Welcome to the new version of CaltechAUTHORS. Login is currently restricted to library staff. If you notice any issues, please email coda@library.caltech.edu
Published November 1994 | metadata_only
Journal Article

Analysis of Retinotopic Maps in Extrastriate Cortex


Two new techniques for analyzing retinotopic maps—arrow diagrams and visual field sign maps—are demonstrated with a large electrophysiological mapping data set from owl monkey extrastriate visual cortex. An arrow diagram (vectors indicating receptive field centers placed at cortical coordinates) provides a more compact and understandable representation of retinotopy than does a standard receptive field chart (accompanied by a penetration map) or a double contour map (e.g., isoeccentricity and isopolar angle as a function of cortical x, y-coordinates). None of these three representational techniques, however, make separate areas easily visible, especially in data sets containing numerous areas with partial, distorted representations of the visual hemifield. Therefore, we computed visual field sign maps (non-mirror-image vs mirror-image visual field representation) from the angle between the direction of the cortical gradient in receptive field eccentricity and the cortical gradient in receptive field angle for each small region of the cortex. Visual field sign is a local measure invariant to cortical map orientation and distortion but also to choice of receptive field coordinate system. To estimate the gradients, we first interpolated the eccentricity and polar angle data onto regular grids using a distance-weighted smoothing algorithm. The visual field sign technique provides a more objective method for using retinotopy to outline multiple visual areas. In order to relate these arrow and visual field sign maps accurately to architectonic features visualized in the stained, flattened cortex, we also developed a deformable template algorithm for warping the photograph-derived penetration map using the final observed location of a set of marking lesions.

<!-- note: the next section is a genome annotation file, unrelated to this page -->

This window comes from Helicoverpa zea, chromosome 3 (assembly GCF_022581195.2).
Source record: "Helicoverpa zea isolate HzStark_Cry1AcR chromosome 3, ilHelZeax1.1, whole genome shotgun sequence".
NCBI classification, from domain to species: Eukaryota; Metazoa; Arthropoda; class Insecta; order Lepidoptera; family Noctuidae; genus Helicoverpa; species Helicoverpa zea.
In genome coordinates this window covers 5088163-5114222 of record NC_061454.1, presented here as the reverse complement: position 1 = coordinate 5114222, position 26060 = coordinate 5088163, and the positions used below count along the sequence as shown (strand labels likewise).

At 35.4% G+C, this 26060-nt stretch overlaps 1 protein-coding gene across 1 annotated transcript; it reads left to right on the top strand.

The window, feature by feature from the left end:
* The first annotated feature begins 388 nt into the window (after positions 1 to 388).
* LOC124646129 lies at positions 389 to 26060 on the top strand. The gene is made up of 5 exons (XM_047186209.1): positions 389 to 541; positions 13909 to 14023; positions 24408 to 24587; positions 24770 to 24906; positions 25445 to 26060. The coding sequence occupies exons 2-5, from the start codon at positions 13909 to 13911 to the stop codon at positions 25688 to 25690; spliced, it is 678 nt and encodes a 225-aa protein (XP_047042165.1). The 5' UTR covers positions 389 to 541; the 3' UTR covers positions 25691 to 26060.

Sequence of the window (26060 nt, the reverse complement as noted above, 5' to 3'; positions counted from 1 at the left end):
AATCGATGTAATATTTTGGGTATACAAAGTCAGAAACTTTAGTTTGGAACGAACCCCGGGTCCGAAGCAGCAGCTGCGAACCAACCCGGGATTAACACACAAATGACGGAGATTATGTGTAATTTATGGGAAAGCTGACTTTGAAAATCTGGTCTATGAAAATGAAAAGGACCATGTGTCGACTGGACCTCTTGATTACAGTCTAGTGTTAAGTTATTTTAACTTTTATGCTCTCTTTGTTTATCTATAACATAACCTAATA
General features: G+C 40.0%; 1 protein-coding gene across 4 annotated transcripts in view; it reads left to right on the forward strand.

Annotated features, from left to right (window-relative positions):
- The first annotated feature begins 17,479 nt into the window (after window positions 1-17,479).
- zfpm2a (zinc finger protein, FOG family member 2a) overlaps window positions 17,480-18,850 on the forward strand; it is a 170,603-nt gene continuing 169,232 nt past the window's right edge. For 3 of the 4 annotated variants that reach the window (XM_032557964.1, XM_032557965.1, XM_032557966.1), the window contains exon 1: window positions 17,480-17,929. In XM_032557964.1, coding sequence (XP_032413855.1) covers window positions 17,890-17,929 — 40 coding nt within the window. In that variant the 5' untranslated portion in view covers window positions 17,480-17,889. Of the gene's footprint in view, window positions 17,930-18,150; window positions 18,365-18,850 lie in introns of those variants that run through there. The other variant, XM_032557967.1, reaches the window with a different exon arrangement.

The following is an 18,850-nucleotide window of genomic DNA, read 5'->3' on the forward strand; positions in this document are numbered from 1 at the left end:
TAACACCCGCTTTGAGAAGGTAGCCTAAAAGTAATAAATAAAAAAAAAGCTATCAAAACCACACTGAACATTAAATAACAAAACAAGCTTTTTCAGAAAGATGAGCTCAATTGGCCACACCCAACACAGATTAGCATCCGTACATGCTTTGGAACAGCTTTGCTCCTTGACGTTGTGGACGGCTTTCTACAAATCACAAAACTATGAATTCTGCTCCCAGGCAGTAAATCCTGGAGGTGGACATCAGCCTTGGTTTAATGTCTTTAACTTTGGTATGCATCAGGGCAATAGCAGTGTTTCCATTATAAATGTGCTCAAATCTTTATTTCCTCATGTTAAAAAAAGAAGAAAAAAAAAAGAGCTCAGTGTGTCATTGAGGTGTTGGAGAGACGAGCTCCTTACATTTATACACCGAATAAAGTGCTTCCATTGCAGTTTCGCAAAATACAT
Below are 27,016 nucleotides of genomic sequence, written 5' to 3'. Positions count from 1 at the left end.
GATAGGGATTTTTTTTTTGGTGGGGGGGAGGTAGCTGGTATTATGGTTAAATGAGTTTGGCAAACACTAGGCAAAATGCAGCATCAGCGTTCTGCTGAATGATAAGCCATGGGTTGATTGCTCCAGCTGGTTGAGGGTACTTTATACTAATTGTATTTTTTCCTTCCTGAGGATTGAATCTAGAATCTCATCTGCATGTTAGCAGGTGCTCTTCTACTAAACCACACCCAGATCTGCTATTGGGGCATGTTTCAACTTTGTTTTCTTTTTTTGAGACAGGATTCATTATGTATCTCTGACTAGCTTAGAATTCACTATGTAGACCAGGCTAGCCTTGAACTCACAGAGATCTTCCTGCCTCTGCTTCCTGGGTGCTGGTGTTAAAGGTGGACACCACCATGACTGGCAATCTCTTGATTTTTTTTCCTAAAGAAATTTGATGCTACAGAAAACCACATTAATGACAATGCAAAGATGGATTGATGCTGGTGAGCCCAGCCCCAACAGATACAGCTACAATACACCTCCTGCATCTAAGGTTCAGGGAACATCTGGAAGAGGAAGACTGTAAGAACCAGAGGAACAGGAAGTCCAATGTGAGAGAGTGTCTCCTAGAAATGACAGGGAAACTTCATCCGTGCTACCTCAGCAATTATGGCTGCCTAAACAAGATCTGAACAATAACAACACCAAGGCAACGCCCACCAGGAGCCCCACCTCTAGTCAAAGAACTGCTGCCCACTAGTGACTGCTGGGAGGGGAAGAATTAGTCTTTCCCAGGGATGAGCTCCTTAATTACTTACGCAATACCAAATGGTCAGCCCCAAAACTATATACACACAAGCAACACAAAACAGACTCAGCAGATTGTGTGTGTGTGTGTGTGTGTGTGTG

Additional Information

© 1994 Oxford University Press. Published: 01 November 1994.

Additional details

August 22, 2023
August 22, 2023